Just ahead of Thanksgiving and the upcoming budget season, the Elbert County commissioners used a temporary calm to address some housekeeping items during their regularly scheduled session on Nov. 25.
The commissioners unanimously approved three …
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The commissioners unanimously approved three policies as part of an ongoing effort to improve the county's business practices, as recommended by auditors during the 2012 and 2013 financial audits. The policies spelled out specifics for addressing some standard and some not-so-standard issues within the day-to-day operations of the county relating to vehicle use, records retention and indigent decedents.
Beginning in 2015, the county will issue W-2 forms to county employees and elected officials who use county vehicles to commute to and from work. County vehicles are primarily used for official business; however, the use of a county vehicle for commuting is part of the overall compensation package for some officials, commissioners and employees, all of whom are required to report the commuting value of those vehicles on their state and federal income taxes.
“In accordance with IRS guidelines, this (new policy) reflects that we will have a W-2 reflecting that compensation,” Elbert County Attorney Wade Gateley explained. “The IRS provides amounts, because it (the use of the vehicle) is not a private lease.”
Personnel such as sheriff's-office employees and road and bridge employees driving a marked vehicle or driving vehicles needed for their functions as a county employee are exempt from reporting their use as income.
According to Gateley, the new policy also allows the county to track its vehicles with GPS, and just as with the county's computer networks, employees should have no expectation of privacy while using county vehicles.
The commissioners also approved a records retention policy. The policy, aimed at eliminating excessive document storage and mitigating the future loss of critical records, requires each department to complete a records inventory by March 30, 2015, and prepare a record retention schedule by June 30.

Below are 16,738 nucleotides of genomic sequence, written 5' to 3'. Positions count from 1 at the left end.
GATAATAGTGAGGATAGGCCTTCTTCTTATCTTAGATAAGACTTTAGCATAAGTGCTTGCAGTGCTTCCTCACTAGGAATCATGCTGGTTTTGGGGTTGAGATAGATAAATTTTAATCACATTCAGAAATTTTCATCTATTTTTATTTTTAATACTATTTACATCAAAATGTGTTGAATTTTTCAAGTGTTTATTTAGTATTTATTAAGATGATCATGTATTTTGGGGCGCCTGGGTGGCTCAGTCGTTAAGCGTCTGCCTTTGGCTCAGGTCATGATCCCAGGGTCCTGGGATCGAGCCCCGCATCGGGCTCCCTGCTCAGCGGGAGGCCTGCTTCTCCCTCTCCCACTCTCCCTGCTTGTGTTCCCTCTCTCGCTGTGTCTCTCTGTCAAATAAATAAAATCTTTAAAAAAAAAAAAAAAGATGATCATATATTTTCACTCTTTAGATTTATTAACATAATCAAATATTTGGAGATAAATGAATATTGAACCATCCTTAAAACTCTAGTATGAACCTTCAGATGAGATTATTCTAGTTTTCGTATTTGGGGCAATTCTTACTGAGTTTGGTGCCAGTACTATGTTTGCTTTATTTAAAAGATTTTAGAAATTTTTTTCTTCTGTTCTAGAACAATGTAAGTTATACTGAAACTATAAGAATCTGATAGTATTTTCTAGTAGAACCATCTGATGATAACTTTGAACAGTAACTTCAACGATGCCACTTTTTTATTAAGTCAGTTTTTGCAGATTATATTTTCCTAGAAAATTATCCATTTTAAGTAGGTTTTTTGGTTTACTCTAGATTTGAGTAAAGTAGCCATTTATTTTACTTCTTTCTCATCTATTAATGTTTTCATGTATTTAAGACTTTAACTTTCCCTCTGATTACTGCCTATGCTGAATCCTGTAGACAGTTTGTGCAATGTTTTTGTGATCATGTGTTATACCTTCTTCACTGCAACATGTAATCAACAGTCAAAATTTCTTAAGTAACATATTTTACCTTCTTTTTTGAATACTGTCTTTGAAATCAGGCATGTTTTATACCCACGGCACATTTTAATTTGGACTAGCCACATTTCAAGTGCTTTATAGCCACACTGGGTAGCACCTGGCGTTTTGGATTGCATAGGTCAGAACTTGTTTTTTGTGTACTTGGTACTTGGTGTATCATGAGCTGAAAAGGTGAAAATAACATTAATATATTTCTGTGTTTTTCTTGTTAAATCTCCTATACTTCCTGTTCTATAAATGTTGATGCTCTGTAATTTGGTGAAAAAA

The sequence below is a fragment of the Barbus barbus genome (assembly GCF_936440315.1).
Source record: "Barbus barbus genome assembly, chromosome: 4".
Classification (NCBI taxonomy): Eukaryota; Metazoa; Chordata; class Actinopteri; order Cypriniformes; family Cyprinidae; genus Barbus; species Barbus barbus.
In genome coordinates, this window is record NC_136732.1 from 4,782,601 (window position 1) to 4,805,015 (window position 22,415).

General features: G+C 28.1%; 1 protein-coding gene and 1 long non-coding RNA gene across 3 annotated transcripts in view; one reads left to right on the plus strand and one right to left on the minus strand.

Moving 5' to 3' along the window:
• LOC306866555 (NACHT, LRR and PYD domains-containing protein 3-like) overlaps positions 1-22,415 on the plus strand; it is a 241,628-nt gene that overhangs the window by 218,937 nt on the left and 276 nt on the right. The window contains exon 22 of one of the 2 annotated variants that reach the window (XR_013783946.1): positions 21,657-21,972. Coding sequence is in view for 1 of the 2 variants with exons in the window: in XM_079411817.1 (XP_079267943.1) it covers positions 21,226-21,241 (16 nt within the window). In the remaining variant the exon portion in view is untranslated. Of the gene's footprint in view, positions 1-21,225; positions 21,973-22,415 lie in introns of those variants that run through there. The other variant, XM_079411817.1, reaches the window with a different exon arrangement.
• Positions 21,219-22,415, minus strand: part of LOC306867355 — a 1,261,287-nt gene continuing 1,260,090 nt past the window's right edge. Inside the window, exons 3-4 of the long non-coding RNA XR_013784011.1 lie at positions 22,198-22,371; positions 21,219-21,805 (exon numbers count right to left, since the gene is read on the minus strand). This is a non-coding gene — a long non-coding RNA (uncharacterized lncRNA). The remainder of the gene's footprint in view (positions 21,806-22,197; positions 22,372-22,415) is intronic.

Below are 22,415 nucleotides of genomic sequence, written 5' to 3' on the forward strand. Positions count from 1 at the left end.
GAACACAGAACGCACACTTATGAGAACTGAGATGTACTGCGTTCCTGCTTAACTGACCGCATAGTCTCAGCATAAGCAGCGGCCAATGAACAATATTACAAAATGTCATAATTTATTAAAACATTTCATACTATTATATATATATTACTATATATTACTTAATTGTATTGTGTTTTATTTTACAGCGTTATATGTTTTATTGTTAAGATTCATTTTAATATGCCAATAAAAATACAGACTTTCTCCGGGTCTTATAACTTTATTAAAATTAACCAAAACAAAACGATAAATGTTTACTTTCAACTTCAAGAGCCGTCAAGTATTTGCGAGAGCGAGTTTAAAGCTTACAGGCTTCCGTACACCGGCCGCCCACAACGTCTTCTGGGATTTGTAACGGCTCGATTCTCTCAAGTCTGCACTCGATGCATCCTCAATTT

The completed schedules will then be submitted to the state archivist office and the attorney general for final approval. Once approved, the county can begin destroying records that are no longer necessary to keep.
“Some records have to be retained forever,” Gateley said. “A couple of examples of that are, the planning department records need to be retained because zoning changes need to be tracked. Another example is the board of county commissioner minutes.”
Gateley told commissioners that several offices have already completed record inventories.
The final housekeeping policy addressed the infrequent but recurring issue of indigent decedents. Twice in the past three years, the county has been called upon to make final arrangements for an individual who has died without prior arrangements.
The policy puts in place specific procedures and guidelines for the county coroner to handle the burial and investigate possible reimbursement sources for them.
Gateley told commissioners that the county might be eligible for partial reimbursement of the approximate $2,500 required for burials, provided the decedent was receiving or had applied for public assistance prior to his or her death.
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